Patron Saint of Manic Depressives, Clementine von Radics

Thank the stars for this miracle.
For the way we work our broken fingers through the dirt
till we convince the good to grow there.

New poem up on Write About Now

Clementine von Radics new poem touches on the messy complexity of art and mental illness (like only she can.)

Frightened Rabbit: Death Dream 

Almost three years ago, I wrote about Frightened Rabbit’s release State Hospital:

“There are days when I hate pretty much everything, except my little island of people and the way Scott Hutchinson pronounces the word threadbare. I’m not sure whether listening to Frightened Rabbit is helpful or not, but it feels right.” 

This is still true, and will probably also be an accurate description of their new release. The title of the record sums up Frightened Rabbit: Painting of A Panic Attack. (out April 4th on Canvasback/Atlantic)

Depressing and beautiful. Helpful or not, that is my favorite aesthetic.

Happiness is not good enough. Don’t rest on happiness. I mean it’s okay and I hope you are all happy, but we got to do more than that.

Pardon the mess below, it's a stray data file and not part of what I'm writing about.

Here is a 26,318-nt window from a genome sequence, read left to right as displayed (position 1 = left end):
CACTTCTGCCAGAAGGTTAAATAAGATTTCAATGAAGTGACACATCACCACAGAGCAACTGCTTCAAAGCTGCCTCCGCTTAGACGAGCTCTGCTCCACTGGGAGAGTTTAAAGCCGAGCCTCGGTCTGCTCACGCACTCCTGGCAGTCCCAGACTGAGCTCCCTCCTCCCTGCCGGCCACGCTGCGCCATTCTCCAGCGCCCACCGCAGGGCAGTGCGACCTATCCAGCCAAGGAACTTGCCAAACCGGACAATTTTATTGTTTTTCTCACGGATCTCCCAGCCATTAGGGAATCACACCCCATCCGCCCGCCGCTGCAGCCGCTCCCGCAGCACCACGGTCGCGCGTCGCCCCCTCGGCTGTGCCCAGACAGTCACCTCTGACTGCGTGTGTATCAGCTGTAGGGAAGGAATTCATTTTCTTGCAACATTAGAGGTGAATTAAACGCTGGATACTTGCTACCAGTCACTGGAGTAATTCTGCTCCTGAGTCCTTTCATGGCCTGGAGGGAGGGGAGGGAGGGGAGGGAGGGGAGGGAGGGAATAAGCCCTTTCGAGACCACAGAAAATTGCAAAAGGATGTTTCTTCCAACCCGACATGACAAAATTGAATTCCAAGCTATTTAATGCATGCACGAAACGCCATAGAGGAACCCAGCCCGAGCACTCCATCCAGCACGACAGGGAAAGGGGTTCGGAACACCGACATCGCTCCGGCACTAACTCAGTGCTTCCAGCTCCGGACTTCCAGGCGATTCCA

Toni Morrison

Just one of many thought-provoking statements by Morrison in a 2010 conversation

with Angela Davis on libraries, literacy, and liberation (and so  much more) The discussion was republished this week as an episode of the New York Public Library podcast. I highly recommend listening to it. 

I think this quote stuck out to me the most because it rejects the centering of personal happiness as the ultimate goal. This rejection opens up the possibility of living a valuable, important, interesting life without having to be happy. Happiness is great, but it’s not the only thing that matters in life. 

Depression is the most unpleasant thing I have ever experienced… . It is that absence of being able to envisage that you will ever be cheerful again. The absence of hope. That very deadened feeling, which is so very different from feeling sad.

J.K. Rowling 

The way sadness works is one of the strange riddles of the world. If you are stricken with a great sadness, you may feel as if you have been set aflame, not only because of the enormous pain, but also because your sadness may spread over your life, like smoke from an enormous fire. You might find it difficult to see anything but your own sadness, the way smoke can cover a landscape so that all anyone can see is black. You may find that if someone pours water all over you, you are damp and distracted, but not cured of your sadness, the way a fire department can douse a fire but never recover what has been burnt down.

Lemony Snicket, The Bad Beginning (via transmutes)